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Text Beta sheets are illustrated as such in most diagrams, where:

  1. In an antiparallel β-sheet, the polypeptide strands are arranged such that a $\ce{C=O}$ and an $\ce{NH}$ from adjacent strands face each other, and the $\ce{H}$ forms an H-bond with the $\ce{O}$, with $\ce{C=O**HN}$ all lying on the same plane.
  2. In a parallel β-sheet, the strands are literally parallel, and so the H-bond formed has to form a sort of angle, where the $\ce{C=O}$ and $\ce{NH}$ no longer lie on the same plane (when viewed from the perspective of the diagram).

Most explanations explain the stronger bond strength by stating the obvious from the diagram: that the "hydrogen bonds are aligned directly opposite each other, making for stronger and more stable bonds." (taken from chem libretexts, https://chem.libretexts.org/Bookshelves/Biological_Chemistry/Supplemental_Modules_(Biological_Chemistry)/Proteins/Protein_Structure/Secondary_Structure%3A_-Pleated_Sheet)

This seems intuitive, but my issue arises when considering some orbital geometry: in a peptide bond, the $\ce{C}$, $\ce{N}$ and $\ce{O}$ have orbitals with ${sp^2}$ hybridization, meaning that bond pairs/lone pairs are organized in a trigonal planar orientation around each of those atoms. As a consequence of this, one can also observe that all the atoms illustrated in the diagram should lie on the same plane, making things rather easy to visualize.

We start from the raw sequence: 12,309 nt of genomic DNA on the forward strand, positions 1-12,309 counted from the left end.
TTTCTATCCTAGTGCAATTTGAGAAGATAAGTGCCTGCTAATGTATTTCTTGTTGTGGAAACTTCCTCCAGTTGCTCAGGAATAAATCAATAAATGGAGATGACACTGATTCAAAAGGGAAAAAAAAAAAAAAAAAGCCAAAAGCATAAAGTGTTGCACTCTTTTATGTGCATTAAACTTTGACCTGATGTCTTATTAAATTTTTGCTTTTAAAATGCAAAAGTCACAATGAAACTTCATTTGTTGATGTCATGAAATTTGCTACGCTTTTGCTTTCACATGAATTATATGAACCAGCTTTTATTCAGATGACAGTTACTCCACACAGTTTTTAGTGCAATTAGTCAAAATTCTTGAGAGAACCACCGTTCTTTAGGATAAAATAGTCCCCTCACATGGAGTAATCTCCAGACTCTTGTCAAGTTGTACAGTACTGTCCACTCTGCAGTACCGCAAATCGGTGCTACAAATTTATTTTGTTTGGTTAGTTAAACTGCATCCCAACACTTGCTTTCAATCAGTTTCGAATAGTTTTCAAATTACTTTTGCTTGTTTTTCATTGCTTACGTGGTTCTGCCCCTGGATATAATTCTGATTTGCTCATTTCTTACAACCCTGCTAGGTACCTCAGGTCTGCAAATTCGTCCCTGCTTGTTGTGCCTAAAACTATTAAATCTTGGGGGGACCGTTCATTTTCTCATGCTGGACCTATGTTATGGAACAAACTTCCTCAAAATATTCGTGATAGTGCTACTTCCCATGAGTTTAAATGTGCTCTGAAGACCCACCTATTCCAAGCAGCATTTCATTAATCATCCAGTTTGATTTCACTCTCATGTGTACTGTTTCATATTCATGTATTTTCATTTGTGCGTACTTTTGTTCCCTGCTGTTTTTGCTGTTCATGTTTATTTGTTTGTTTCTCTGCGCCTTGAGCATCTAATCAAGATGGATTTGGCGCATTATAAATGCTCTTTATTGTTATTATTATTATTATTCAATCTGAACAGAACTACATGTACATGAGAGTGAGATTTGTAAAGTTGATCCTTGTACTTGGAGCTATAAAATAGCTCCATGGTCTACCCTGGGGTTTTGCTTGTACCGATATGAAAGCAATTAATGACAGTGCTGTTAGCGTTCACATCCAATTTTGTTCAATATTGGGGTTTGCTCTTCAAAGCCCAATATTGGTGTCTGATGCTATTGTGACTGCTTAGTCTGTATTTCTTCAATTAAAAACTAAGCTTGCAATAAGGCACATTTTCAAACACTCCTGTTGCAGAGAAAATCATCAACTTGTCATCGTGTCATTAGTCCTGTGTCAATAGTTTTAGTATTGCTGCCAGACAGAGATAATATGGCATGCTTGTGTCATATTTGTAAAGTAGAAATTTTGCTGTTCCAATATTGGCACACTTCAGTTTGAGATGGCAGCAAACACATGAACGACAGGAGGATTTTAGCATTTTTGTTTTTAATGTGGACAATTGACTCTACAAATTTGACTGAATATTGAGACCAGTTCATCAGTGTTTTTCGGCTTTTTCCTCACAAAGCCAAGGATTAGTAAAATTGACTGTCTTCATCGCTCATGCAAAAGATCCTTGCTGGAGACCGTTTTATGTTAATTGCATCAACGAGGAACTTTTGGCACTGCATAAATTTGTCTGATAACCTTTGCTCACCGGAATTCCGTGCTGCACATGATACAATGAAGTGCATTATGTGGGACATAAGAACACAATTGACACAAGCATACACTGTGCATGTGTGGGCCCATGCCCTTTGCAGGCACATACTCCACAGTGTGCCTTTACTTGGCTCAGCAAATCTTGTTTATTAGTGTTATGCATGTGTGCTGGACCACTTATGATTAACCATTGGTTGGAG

However, if one considers that the 2 lone pairs and one bond pair in the $\ce{O}$ atoms are orientated in a trigonal planar fashion, then shouldn't the ideal, strongest, H-bond is orientated at an angle (specifically $\pu{{60}^\circ}$) relative to the $\ce{C=O}$ bond? Now, if I observe the diagram again, it seems this $\pu{{60}^\circ}$ H-bond angle is better fulfilled in the parallel strand than in the antiparallel one. So shouldn't the H-bond in the parallel strand, theoretically, be stronger?

A possible explanation would be that the bond length in parallel strands would be longer, thereby weakening it. But that's not how most textbooks explain it, so what am I missing out here?

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    $\begingroup$ in a peptide bond, the C, N and O are all sp2 hybridized, That is not correct. A simplistic view propagated by organic chemistry that reverses the actual cause. Hybridisation is a mathematical description. The only thing we can really observe is that C, N, O are coplanar (not a surprise though). Atoms are never hybridised, only orbitals may be described this way. Terminal atoms are usually best described with sp hybrid orbitals. Linear coordination of hydrogen in hydrogen bonds is the strongest overlap. $\endgroup$ Nov 27 '20 at 23:49
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Why are hydrogen bonds in an antiparallel beta sheet stronger than those in parallel beta sheets?